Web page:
The Critical Rationalist Vol. 01 No. 04 ISSN: 1393-3809 31-Dec-1996
(51) To analyse the arguments effectively, it is first necessary to distinguish two quite separate notions of "survival":
(52) I-survival obviously does not refer to survival in any absolute sense: individual organisms are essentially mortal, and have a finite lifetime--it is hardly meaningful to speak of individual organisms "surviving" without qualification.^{[8]} However, some organisms do survive longer relative to others. More generally, there is potentially a valid notion of "mean I-survival"--i.e. that a certain "kind" of organism may, in given conditions, show a consistent distribution of values for I-survival. Furthermore, if (and only if) there exist heritable characteristic(s) distinguishing such different "kinds" then they can serve to differentiate S-lineages. In that case coherent S-lineages, exhibiting distinctive (statistical) distributions of I-survival, can be formed. This distribution of I-survival would be a characteristic of an S-lineage. In fact, (mean) I-survival can then be thought of as a crude or partial measure of S-value (crude because the latter depends, at least, on fecundity as well as mortality); in particular it will generally be true that the greater the value of (mean) I-survival then the greater the S-value of the corresponding S-lineage.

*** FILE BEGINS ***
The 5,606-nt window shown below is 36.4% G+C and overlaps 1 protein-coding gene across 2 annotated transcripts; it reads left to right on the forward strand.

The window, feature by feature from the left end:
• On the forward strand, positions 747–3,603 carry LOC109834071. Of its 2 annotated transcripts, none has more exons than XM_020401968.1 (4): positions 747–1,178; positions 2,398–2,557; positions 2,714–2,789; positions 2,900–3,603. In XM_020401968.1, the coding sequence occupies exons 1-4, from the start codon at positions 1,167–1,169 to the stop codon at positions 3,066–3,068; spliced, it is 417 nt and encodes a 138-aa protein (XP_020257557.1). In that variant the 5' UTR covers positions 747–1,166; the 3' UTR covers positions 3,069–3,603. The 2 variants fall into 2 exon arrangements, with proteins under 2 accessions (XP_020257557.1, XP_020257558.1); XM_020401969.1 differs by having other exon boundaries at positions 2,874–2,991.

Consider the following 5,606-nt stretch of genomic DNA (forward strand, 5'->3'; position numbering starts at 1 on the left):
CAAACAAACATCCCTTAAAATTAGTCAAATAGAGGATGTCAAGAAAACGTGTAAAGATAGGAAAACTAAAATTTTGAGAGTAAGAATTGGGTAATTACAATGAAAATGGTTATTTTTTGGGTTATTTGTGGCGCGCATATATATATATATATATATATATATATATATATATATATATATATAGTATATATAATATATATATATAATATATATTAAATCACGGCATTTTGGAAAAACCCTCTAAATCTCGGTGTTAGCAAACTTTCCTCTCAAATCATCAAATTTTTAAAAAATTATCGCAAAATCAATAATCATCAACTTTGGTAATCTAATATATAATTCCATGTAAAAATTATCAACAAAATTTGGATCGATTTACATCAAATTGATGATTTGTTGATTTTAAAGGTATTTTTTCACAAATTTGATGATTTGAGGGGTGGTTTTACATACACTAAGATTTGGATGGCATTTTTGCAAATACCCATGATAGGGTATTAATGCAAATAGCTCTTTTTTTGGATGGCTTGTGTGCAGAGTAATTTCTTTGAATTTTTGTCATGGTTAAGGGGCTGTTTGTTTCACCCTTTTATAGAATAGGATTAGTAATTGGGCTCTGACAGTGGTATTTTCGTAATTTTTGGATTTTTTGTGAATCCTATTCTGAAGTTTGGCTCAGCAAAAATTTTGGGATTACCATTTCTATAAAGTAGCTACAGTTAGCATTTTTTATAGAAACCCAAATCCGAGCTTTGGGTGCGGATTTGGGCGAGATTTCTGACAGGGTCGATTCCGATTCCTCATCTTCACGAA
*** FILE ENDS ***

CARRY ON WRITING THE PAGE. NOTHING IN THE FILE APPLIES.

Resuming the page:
(53) I emphasize that (mean) I-survival (as with S-value proper) is defined as an objective characteristic of an S-lineage in given conditions, which can (in principle) be evaluated independently of any prior knowledge of the outcome of any associated selection process.
(54) L-survival does (potentially) refer to "absolute" survival--in the sense that organism lineages can (apparently) survive indefinitely long.
(55) L-survival may also be related to S-value, but not in the relatively direct way which holds for I-survival. Let us suppose that, for independent reasons, we believe that two S-lineages will give rise to a selection process in specified conditions. Then we can infer that whichever S-lineage is the eventual L-survivor must have the greater value of S-value. Note carefully that this inference is valid if and only if we already know that we are dealing with a selection process.
(56) It should be clear that I-survival and L-survival are not the same thing. While they may be related this relationship is a contingent one; it would not hold if, for example, among the organisms being studied, there were no inheritable characteristics which were well correlated with I-survival; or if the S-lineages distinguished by different values of (mean) I-survival were not actually in competition with each other etc.
The Critical Rationalist Vol. 01 No. 04 ISSN: 1393-3809 31-Dec-1996
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TCR Issue Timestamp: Tue Dec 31 17:37:08 GMT 1996